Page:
What were the biggest cultural adaptations you had to make when working abroad?
The Indian and to some extent, Romanian cultures are heavily influenced by social standing. As a Westerner I came with an automatically higher status which to me was really difficult to understand, the caste system is quite an abstract concept to me. I still struggle with this in Romania almost daily.
Accepting cultural differences is always interesting and fun to negotiate. They can be pretty extreme and totally illogical to a Westerner, but some things just are not important in other parts of the world and there is zero point in fighting an entire culture, you won’t win you’ll just lose your mind! Things like punctuality or how people drive, it used to drive me nuts, but I soon realised I can’t really control whether people turn up on time or drive like no one else is on the road. But I can control my reactions to these things.
While Romania is far removed from little old New Zealand culturally, our team was comprised of 50 % foreign players. Many of the players were of island descent who I was used to working with in NZ. Our coach was South African and the assistant Romanian coaches all spoke English. That was the easy part. In Romania, what’s on your contract is not necessarily what you’ll receive.
This is something I had never experienced before where an organisation can just cut pay because they aren’t happy with performances or because suddenly there’s “no money” so we are behind a couple of months’ pay. For me, that was the hardest adjustment and the hardest for all of the foreign players.
In terms of the sport itself, the Romanians love strength work. Being big and strong and dominating the set piece physically is their weapon and is often their main focus. Having come from a rugby culture where yes, strength is important, but skills are held in a higher regard, gave me a much different perspective on how things are done outside of NZ.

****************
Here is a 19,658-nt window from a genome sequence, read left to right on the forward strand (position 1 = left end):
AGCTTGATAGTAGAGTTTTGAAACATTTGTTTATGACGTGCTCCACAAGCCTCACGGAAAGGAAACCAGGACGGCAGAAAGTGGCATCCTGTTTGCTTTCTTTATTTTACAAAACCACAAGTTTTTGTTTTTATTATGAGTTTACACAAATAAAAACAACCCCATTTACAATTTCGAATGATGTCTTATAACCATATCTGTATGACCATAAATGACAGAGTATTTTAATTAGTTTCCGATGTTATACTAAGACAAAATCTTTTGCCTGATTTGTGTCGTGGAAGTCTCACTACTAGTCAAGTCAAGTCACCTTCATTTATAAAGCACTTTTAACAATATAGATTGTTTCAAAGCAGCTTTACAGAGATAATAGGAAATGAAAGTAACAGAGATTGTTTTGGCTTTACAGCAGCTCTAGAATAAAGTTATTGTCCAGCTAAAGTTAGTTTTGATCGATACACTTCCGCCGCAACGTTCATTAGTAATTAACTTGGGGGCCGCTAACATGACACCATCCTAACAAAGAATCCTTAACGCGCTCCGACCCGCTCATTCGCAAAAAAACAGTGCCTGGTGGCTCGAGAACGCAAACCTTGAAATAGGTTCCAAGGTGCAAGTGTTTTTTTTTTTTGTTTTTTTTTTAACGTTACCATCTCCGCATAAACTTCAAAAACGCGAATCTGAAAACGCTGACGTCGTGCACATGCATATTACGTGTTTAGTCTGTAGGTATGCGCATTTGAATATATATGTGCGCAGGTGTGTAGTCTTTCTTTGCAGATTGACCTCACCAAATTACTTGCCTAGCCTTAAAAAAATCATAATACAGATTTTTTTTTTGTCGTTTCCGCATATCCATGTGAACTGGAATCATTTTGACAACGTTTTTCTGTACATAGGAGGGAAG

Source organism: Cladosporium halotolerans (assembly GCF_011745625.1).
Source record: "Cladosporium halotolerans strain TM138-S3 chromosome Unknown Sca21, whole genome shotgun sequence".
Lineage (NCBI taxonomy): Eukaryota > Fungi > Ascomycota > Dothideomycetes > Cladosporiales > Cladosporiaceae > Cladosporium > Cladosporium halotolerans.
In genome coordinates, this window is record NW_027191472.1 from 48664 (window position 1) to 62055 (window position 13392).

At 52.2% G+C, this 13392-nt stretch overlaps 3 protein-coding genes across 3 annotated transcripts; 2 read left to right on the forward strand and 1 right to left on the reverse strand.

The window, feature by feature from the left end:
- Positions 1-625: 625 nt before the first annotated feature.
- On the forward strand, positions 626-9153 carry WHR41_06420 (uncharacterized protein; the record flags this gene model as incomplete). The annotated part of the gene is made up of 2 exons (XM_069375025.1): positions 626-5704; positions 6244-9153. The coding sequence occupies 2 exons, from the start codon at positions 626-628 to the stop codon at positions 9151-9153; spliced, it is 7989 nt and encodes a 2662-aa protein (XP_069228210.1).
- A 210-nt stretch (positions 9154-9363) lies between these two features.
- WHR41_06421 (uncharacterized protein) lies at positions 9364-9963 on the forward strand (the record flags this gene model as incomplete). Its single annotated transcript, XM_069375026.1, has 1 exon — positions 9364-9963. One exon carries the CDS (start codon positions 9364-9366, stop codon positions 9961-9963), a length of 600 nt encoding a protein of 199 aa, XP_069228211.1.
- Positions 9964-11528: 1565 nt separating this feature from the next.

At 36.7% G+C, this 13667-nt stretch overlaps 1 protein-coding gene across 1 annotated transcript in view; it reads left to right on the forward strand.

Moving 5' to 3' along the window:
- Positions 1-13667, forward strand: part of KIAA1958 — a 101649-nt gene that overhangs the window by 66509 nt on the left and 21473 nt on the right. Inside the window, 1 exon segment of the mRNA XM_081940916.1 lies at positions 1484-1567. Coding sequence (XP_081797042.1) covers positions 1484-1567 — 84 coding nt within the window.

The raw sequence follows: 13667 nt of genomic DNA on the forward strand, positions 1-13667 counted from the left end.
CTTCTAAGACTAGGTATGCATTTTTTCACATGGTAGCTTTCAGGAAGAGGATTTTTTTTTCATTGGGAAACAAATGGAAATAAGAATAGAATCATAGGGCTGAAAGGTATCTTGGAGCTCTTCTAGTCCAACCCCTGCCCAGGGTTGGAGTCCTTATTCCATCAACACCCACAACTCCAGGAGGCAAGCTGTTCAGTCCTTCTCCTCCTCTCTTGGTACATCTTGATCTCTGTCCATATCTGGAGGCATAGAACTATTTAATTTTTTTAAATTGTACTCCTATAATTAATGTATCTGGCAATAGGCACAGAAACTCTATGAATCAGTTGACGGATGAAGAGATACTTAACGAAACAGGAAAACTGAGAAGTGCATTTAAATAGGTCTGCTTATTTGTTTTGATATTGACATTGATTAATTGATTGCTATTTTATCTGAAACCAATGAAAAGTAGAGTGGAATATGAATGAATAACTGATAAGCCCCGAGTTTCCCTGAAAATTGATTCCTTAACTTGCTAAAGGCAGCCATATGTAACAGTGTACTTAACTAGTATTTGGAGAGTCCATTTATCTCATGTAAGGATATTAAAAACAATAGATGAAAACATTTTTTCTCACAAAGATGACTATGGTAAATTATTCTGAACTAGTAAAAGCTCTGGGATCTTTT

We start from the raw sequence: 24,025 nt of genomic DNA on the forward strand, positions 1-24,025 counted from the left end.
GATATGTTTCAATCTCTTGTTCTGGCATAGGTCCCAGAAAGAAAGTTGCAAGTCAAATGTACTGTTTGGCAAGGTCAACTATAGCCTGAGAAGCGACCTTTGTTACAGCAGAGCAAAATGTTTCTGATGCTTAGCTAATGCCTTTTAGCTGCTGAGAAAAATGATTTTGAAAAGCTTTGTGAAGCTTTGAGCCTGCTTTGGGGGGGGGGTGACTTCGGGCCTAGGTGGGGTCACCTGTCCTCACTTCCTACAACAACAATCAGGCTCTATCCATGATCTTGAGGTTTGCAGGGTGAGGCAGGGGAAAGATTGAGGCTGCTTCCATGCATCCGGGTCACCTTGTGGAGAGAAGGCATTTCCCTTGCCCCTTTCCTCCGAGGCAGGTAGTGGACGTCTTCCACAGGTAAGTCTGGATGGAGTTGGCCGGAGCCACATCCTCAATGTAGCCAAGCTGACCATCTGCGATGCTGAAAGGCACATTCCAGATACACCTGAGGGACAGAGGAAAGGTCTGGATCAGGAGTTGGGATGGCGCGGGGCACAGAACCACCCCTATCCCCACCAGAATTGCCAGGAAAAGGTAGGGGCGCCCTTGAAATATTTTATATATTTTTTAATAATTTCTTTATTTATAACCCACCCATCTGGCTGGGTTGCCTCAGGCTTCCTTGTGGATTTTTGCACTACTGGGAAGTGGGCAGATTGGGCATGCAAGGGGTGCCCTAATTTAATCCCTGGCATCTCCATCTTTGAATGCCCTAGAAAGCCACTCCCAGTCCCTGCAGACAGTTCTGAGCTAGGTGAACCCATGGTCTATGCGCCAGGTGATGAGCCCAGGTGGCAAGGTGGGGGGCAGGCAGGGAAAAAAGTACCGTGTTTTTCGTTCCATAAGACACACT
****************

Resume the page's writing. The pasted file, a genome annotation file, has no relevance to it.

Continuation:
Due to the previous communist regime, there is still a mentality of being told what to do and not questioning it. There is also little sharing of knowledge between coaches. Trying to make changes to these cultural ways is not an easy task.
In the USA, rugby is more of a niche sport as the USA is dominated by Football. Since rugby was mainly amateur before heading over, it was like I had a fresh slate to implement what I wanted, and the players just soaked it up. They yearned for professionalism which made our jobs easier. The USA already has a good training culture. As in, players know and understand the importance of training and they like to put the work in.
When you work overseas in different countries, you’re often surrounded by foreign players and coaches which makes the transition smoother than if you were going into an environment with no foreign players or coaches.
What did you learn as a person & coach from your experiences working abroad?
India changed my life. It was an incredible experience and it really is a magical place. Human kindness costs nothing, a smile is worth more than any currency and sometimes saying yes to people, challenges and new experiences is great for the soul.
Romania cemented so many of the things I learnt in India, I feel now that people respond and react to what you put out. If you smile, laugh and are kind to people this is what you will receive in return regardless of country or culture. From this standpoint, you really are in control of your own happiness if you can choose to have a greater number of positive interactions than negative ones.
At this point in my life, I learned that I love living and working abroad. While NZ is my home, I don’t see myself living back there unless the right opportunity came up.
Secondly, shit happens. Don’t expect a job to last forever. And promises made by employers virtually never come to fruition. If the team isn’t an established professional team, even contractual obligations may not be filled. It’s important to not get too excited about what you may be promised in the future of the job, it’s better to be ignored and if anything does happen, it’s a bonus.
What else did you learn as a coach from your experiences working abroad?